Corporate Criminal Responsibility as Team Member Responsibility

Oxford Journal of Legal Studies 31 (4):755-781 (2011)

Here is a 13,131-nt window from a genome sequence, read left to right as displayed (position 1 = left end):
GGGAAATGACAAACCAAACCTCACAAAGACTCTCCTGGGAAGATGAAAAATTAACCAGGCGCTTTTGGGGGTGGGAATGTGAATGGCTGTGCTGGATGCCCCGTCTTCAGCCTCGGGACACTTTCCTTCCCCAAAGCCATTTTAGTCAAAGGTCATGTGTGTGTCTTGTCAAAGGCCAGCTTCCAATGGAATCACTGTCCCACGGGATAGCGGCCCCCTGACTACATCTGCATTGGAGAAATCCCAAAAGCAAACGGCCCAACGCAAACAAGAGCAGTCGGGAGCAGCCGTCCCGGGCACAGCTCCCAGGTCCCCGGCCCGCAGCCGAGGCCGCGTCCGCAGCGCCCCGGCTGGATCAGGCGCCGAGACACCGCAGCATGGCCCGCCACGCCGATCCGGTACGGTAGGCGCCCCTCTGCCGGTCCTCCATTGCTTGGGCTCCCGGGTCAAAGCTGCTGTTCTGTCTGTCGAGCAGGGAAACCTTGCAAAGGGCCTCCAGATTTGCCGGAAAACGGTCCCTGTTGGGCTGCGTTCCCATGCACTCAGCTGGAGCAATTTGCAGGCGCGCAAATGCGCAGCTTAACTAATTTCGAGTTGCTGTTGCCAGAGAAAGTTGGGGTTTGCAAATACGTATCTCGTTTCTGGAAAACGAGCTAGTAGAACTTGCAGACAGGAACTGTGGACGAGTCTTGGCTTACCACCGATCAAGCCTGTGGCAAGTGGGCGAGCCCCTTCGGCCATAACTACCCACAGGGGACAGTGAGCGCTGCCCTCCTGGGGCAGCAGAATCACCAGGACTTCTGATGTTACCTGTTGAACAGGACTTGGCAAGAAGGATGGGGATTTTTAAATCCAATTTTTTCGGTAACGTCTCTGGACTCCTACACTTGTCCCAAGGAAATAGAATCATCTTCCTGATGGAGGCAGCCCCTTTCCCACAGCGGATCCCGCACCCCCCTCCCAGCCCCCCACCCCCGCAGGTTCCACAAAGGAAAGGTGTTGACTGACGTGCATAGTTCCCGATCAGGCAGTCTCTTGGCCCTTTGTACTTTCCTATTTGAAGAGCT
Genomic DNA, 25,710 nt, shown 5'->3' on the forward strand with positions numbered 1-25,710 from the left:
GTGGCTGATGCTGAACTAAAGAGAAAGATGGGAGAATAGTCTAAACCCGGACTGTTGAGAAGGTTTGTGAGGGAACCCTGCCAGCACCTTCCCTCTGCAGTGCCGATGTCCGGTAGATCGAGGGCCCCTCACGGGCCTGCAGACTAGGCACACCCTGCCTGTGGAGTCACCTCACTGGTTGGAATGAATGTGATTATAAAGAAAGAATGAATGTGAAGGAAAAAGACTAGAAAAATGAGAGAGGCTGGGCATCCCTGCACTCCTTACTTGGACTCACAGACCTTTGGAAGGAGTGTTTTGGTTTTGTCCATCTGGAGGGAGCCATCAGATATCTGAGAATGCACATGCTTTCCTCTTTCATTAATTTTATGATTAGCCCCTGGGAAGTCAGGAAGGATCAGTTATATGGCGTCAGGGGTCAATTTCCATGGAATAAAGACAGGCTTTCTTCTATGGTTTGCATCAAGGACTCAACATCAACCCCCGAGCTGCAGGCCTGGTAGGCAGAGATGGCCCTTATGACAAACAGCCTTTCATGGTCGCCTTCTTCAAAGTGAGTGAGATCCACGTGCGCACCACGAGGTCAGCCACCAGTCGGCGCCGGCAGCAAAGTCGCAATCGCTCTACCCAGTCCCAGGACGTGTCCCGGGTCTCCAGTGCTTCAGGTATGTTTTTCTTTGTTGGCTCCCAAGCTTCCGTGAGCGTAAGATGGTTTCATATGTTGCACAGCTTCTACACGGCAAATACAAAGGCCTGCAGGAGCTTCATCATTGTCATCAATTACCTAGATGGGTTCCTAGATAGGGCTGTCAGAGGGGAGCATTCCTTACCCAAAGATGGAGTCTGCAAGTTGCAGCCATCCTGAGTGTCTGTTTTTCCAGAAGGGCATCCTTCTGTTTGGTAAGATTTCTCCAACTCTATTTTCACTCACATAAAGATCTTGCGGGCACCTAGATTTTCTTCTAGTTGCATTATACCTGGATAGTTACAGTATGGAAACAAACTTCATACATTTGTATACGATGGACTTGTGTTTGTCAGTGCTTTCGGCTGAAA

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This article puts forward a theory of corporate criminal responsibility as the shared responsibility of the members of a team for wrongdoing committed by one of their number in the pursuit of their common goals. The theory of team member responsibility advanced in this article differs from theories—such as those of Peter French and Phillip Pettit—under which corporate or group responsibility is viewed as the responsibility of the corporation or group as an autonomous moral person. Instead, this article defends a conception of a collectivity as a kind of relationship among individuals; under this conception, a collectivity is something more than the sum of its members, but not something having an autonomous existence apart from its members. To develop this idea, the article employs the concept of a team. Where individuals participate in a team, doing their part towards a collective goal, they are entitled to share in the credit for the positive achievements resulting from their combined actions, and they also share in the discredit for negative achievements of the group. This is so for each member, regardless of whether the member's individual contribution was a but-for cause of the group's achievement. Further, in the specific case of corporate teams, team member responsibility can help to explain why there should be liability of the corporate entity for crimes committed by members of the corporation (a group which typically includes its employees, officers, directors and, in some circumstances, its shareholders) in the pursuit of the corporation's goals



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